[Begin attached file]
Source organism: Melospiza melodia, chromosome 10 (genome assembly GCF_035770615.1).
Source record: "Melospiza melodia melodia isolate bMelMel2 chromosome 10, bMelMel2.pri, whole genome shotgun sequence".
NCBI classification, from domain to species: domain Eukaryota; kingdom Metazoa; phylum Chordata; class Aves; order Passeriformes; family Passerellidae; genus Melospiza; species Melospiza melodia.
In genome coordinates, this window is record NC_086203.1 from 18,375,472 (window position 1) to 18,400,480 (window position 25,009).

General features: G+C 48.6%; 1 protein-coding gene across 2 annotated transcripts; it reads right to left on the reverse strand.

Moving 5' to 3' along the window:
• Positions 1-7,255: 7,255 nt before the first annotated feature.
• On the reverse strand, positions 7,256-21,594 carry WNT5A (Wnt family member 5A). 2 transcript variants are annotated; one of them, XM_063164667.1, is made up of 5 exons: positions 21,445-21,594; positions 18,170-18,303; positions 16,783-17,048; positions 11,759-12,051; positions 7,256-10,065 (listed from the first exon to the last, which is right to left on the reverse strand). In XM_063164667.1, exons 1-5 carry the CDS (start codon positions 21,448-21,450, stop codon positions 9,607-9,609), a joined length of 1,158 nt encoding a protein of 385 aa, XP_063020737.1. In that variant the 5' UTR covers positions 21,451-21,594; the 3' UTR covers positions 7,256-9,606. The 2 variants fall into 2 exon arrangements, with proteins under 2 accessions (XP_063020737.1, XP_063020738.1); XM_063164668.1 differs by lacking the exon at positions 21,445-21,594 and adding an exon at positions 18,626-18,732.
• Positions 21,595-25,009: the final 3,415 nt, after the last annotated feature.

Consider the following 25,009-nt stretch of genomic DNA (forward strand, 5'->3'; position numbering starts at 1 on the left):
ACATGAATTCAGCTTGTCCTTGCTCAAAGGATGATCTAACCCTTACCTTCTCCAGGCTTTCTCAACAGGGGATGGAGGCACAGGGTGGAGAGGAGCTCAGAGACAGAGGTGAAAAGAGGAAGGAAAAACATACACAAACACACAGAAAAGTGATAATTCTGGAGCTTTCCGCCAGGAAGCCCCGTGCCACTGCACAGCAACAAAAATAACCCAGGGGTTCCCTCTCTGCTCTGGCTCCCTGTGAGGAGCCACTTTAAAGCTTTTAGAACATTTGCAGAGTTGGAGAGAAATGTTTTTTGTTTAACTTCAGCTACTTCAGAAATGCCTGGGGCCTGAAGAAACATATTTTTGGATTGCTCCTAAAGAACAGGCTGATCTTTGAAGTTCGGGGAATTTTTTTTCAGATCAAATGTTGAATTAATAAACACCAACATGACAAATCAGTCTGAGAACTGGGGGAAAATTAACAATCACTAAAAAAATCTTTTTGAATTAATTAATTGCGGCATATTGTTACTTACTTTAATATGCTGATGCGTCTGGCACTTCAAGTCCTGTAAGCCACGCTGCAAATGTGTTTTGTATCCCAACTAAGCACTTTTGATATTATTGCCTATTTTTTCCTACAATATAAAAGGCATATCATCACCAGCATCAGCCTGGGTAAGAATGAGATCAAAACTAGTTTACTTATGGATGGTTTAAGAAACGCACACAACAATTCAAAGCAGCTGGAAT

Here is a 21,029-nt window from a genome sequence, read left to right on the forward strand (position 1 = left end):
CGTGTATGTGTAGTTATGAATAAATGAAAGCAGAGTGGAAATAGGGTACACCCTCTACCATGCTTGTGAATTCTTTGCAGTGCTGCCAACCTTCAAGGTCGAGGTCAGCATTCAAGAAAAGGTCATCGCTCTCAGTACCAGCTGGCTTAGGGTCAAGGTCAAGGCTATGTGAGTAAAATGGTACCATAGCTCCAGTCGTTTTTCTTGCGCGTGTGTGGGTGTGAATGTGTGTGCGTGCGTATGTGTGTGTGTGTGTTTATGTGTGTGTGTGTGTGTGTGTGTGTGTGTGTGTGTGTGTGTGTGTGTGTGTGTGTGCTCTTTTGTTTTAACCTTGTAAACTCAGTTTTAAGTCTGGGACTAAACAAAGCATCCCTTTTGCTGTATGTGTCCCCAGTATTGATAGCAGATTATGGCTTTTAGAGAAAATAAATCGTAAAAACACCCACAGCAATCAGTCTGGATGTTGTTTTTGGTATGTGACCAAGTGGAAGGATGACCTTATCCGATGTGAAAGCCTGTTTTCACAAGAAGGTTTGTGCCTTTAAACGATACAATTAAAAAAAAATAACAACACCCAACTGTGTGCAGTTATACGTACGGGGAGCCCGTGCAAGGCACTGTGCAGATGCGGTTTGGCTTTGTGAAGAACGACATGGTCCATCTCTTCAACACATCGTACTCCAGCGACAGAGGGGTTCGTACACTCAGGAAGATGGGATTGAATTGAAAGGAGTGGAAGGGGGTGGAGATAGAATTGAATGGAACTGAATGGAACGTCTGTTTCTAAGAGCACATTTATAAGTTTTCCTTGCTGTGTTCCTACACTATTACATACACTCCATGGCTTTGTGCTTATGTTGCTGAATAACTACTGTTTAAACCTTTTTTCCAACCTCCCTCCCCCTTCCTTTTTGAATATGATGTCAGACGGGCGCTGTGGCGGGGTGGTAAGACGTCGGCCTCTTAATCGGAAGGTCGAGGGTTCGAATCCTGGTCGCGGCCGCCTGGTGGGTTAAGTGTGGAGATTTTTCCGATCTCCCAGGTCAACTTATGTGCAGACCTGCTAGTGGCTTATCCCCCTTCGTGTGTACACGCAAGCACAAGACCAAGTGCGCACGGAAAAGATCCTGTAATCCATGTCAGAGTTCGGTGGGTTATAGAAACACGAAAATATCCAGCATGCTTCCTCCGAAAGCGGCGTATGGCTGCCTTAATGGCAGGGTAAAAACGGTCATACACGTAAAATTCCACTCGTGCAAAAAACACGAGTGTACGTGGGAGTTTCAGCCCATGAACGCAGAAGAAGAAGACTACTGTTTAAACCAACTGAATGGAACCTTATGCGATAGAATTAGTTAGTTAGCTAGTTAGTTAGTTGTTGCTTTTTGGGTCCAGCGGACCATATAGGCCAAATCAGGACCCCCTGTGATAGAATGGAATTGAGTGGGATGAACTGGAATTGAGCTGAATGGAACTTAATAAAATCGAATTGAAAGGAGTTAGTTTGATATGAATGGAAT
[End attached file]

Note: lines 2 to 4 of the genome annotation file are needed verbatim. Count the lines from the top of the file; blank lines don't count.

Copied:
Source record: "Melospiza melodia melodia isolate bMelMel2 chromosome 10, bMelMel2.pri, whole genome shotgun sequence".
NCBI classification, from domain to species: domain Eukaryota; kingdom Metazoa; phylum Chordata; class Aves; order Passeriformes; family Passerellidae; genus Melospiza; species Melospiza melodia.
In genome coordinates, this window is record NC_086203.1 from 18,375,472 (window position 1) to 18,400,480 (window position 25,009).